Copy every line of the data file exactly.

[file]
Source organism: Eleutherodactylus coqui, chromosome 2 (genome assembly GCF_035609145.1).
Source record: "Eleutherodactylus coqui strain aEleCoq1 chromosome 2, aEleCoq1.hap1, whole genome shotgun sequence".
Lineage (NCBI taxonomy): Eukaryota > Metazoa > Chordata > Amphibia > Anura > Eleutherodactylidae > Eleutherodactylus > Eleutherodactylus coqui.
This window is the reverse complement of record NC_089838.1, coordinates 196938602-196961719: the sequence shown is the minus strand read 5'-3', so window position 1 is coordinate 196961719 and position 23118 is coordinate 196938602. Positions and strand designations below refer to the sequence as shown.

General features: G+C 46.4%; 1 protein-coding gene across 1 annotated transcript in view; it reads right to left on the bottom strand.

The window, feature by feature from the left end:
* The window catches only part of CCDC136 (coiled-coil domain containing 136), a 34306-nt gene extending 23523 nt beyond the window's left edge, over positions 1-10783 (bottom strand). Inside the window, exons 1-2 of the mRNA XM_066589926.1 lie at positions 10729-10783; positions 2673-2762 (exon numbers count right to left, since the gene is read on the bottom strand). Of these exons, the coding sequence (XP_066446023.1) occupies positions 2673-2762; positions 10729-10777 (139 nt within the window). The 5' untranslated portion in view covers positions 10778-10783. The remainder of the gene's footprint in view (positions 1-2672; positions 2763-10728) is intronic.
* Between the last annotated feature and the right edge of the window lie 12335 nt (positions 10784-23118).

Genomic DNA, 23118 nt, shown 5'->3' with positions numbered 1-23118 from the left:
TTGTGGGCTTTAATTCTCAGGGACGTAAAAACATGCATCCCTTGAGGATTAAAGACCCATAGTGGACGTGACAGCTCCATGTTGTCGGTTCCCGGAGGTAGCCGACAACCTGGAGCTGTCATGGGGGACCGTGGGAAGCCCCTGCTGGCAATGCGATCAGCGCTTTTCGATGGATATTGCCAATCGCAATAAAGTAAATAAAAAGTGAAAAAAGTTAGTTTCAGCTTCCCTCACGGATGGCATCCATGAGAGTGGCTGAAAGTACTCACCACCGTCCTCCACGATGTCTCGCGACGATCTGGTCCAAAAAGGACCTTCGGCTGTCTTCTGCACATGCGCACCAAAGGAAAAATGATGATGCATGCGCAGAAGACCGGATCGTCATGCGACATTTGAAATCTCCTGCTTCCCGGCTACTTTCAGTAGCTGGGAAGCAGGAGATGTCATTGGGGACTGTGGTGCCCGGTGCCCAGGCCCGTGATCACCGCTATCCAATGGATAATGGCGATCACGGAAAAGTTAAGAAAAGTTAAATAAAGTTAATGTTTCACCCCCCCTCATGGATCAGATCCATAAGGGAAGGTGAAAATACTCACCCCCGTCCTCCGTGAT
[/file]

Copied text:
Source organism: Eleutherodactylus coqui, chromosome 2 (genome assembly GCF_035609145.1).
Source record: "Eleutherodactylus coqui strain aEleCoq1 chromosome 2, aEleCoq1.hap1, whole genome shotgun sequence".
Lineage (NCBI taxonomy): Eukaryota > Metazoa > Chordata > Amphibia > Anura > Eleutherodactylidae > Eleutherodactylus > Eleutherodactylus coqui.
This window is the reverse complement of record NC_089838.1, coordinates 196938602-196961719: the sequence shown is the minus strand read 5'-3', so window position 1 is coordinate 196961719 and position 23118 is coordinate 196938602. Positions and strand designations below refer to the sequence as shown.

General features: G+C 46.4%; 1 protein-coding gene across 1 annotated transcript in view; it reads right to left on the bottom strand.

The window, feature by feature from the left end:
* The window catches only part of CCDC136 (coiled-coil domain containing 136), a 34306-nt gene extending 23523 nt beyond the window's left edge, over positions 1-10783 (bottom strand). Inside the window, exons 1-2 of the mRNA XM_066589926.1 lie at positions 10729-10783; positions 2673-2762 (exon numbers count right to left, since the gene is read on the bottom strand). Of these exons, the coding sequence (XP_066446023.1) occupies positions 2673-2762; positions 10729-10777 (139 nt within the window). The 5' untranslated portion in view covers positions 10778-10783. The remainder of the gene's footprint in view (positions 1-2672; positions 2763-10728) is intronic.
* Between the last annotated feature and the right edge of the window lie 12335 nt (positions 10784-23118).

Genomic DNA, 23118 nt, shown 5'->3' with positions numbered 1-23118 from the left:
TTGTGGGCTTTAATTCTCAGGGACGTAAAAACATGCATCCCTTGAGGATTAAAGACCCATAGTGGACGTGACAGCTCCATGTTGTCGGTTCCCGGAGGTAGCCGACAACCTGGAGCTGTCATGGGGGACCGTGGGAAGCCCCTGCTGGCAATGCGATCAGCGCTTTTCGATGGATATTGCCAATCGCAATAAAGTAAATAAAAAGTGAAAAAAGTTAGTTTCAGCTTCCCTCACGGATGGCATCCATGAGAGTGGCTGAAAGTACTCACCACCGTCCTCCACGATGTCTCGCGACGATCTGGTCCAAAAAGGACCTTCGGCTGTCTTCTGCACATGCGCACCAAAGGAAAAATGATGATGCATGCGCAGAAGACCGGATCGTCATGCGACATTTGAAATCTCCTGCTTCCCGGCTACTTTCAGTAGCTGGGAAGCAGGAGATGTCATTGGGGACTGTGGTGCCCGGTGCCCAGGCCCGTGATCACCGCTATCCAATGGATAATGGCGATCACGGAAAAGTTAAGAAAAGTTAAATAAAGTTAATGTTTCACCCCCCCTCATGGATCAGATCCATAAGGGAAGGTGAAAATACTCACCCCCGTCCTCCGTGAT